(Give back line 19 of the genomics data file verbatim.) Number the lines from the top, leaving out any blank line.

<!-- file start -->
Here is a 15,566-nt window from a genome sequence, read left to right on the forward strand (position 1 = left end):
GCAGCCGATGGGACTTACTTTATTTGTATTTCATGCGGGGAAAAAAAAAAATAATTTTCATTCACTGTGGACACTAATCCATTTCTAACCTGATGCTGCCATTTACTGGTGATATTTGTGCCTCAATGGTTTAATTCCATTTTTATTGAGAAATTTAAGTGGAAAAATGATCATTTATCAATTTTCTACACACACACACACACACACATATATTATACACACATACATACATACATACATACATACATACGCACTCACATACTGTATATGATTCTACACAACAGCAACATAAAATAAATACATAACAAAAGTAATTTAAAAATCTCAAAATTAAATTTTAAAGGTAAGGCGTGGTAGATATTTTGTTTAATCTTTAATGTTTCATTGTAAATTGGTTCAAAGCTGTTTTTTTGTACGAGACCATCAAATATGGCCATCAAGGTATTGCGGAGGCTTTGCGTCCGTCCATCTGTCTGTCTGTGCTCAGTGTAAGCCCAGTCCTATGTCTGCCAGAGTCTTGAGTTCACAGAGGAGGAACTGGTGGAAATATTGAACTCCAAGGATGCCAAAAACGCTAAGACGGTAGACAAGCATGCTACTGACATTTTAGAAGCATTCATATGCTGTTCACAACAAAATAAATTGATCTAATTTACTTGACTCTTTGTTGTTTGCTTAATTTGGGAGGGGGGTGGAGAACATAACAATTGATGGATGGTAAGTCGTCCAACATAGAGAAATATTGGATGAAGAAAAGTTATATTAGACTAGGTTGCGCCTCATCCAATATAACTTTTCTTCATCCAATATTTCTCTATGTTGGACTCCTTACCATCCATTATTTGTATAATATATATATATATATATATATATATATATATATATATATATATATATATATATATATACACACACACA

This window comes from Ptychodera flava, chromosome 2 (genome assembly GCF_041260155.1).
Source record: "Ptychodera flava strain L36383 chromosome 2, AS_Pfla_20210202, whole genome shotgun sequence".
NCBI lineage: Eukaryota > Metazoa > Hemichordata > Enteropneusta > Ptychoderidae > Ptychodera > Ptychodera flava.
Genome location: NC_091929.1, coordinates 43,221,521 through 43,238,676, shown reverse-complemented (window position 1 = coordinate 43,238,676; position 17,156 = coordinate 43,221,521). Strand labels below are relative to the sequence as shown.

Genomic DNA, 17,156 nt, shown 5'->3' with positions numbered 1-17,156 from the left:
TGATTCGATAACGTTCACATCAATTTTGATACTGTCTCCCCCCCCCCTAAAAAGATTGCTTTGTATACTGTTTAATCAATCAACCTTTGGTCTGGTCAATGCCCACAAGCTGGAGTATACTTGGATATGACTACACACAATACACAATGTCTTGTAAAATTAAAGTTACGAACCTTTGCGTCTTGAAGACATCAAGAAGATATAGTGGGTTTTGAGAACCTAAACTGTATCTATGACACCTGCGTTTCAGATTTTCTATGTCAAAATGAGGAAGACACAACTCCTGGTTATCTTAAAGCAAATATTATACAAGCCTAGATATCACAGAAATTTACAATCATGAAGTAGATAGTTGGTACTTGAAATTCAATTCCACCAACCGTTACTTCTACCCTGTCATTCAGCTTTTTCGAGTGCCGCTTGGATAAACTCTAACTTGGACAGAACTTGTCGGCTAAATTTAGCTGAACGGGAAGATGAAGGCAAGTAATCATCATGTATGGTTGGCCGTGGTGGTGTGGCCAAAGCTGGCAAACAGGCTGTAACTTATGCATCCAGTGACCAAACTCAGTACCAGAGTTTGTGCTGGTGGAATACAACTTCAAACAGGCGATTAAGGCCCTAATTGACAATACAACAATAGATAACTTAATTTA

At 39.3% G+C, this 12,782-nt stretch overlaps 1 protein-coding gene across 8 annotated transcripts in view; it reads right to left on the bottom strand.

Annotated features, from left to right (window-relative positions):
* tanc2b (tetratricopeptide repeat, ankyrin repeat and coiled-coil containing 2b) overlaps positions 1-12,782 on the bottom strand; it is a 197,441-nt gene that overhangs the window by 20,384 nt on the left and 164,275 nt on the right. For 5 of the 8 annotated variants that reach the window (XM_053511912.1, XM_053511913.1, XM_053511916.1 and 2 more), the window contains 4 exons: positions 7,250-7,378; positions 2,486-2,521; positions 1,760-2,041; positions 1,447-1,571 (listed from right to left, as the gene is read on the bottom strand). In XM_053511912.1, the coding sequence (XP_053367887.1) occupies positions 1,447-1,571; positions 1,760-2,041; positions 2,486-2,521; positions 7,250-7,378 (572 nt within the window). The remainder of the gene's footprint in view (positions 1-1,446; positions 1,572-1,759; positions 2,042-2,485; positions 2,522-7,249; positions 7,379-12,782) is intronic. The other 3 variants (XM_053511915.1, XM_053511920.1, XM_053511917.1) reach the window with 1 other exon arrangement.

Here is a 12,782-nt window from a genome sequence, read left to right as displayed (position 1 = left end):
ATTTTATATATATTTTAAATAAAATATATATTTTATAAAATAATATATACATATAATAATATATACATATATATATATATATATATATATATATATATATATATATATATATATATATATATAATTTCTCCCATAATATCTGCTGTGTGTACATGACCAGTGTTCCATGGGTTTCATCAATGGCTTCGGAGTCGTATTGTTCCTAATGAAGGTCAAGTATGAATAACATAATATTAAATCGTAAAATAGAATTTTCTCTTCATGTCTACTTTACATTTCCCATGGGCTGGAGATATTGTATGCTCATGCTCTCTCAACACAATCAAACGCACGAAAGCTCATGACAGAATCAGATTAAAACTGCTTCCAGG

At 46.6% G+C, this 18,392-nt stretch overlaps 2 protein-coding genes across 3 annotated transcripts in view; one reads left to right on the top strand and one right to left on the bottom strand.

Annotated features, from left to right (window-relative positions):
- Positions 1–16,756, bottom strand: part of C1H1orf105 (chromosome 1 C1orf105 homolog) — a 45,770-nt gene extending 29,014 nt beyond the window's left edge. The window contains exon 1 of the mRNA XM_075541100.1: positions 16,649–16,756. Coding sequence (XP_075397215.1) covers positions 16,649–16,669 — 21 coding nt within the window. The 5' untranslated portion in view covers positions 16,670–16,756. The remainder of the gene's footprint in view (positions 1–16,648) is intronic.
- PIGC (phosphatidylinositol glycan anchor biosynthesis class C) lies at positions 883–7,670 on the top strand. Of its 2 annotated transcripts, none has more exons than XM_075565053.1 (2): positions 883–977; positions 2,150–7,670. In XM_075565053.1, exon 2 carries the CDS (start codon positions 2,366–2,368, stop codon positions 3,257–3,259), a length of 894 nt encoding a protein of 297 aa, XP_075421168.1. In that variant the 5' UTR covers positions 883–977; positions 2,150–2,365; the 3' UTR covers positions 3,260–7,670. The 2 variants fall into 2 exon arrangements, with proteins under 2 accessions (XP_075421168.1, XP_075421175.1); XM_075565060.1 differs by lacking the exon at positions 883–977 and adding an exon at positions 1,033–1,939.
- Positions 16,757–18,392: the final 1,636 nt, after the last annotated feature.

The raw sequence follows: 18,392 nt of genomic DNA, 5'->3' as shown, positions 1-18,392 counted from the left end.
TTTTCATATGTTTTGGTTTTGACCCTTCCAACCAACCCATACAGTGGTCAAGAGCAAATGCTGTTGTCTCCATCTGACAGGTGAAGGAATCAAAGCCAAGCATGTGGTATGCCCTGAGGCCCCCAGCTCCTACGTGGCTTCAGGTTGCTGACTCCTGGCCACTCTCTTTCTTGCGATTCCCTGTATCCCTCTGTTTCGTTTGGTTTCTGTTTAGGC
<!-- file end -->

The raw sequence follows: 18,392 nt of genomic DNA, 5'->3' as shown, positions 1-18,392 counted from the left end.